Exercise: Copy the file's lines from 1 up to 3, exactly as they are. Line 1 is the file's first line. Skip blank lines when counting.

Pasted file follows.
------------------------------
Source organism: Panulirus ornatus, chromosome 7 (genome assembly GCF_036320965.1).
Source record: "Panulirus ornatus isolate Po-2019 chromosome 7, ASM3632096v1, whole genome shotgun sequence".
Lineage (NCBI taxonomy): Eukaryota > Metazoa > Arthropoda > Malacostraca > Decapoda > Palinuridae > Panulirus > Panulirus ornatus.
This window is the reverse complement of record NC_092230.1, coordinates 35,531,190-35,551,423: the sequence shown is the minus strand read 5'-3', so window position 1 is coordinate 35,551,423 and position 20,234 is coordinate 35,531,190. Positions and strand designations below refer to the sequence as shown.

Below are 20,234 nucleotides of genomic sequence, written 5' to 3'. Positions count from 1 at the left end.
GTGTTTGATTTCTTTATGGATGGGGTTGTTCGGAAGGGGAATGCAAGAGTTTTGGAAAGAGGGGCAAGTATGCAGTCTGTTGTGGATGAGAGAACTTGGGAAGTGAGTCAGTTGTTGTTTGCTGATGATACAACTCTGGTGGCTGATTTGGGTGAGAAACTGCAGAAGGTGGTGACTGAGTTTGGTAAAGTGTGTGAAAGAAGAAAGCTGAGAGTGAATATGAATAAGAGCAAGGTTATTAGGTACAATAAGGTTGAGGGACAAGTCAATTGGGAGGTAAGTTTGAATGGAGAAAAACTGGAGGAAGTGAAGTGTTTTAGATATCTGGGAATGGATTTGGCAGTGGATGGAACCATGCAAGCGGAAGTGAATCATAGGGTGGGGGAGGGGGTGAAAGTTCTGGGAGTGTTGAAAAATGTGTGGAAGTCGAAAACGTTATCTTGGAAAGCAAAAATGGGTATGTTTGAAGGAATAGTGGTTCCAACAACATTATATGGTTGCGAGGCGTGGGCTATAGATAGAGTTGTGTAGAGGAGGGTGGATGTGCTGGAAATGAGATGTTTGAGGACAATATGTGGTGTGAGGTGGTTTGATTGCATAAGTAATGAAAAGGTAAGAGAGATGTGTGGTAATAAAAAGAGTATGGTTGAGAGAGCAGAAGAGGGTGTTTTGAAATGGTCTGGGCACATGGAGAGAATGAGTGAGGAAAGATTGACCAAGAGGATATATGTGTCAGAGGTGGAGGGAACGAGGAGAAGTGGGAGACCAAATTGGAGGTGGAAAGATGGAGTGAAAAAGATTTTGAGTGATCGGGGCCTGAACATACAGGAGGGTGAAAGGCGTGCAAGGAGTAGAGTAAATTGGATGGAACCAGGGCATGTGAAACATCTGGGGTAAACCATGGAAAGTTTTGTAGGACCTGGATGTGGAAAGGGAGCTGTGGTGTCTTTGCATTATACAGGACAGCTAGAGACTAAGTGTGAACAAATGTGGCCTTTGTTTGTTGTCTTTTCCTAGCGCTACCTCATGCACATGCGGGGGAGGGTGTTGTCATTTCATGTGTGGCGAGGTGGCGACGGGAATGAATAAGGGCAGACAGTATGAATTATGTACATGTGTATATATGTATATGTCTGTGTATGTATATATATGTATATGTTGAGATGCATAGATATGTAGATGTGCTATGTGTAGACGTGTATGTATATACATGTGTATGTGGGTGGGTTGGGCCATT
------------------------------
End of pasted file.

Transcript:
Source organism: Panulirus ornatus, chromosome 7 (genome assembly GCF_036320965.1).
Source record: "Panulirus ornatus isolate Po-2019 chromosome 7, ASM3632096v1, whole genome shotgun sequence".
Lineage (NCBI taxonomy): Eukaryota > Metazoa > Arthropoda > Malacostraca > Decapoda > Palinuridae > Panulirus > Panulirus ornatus.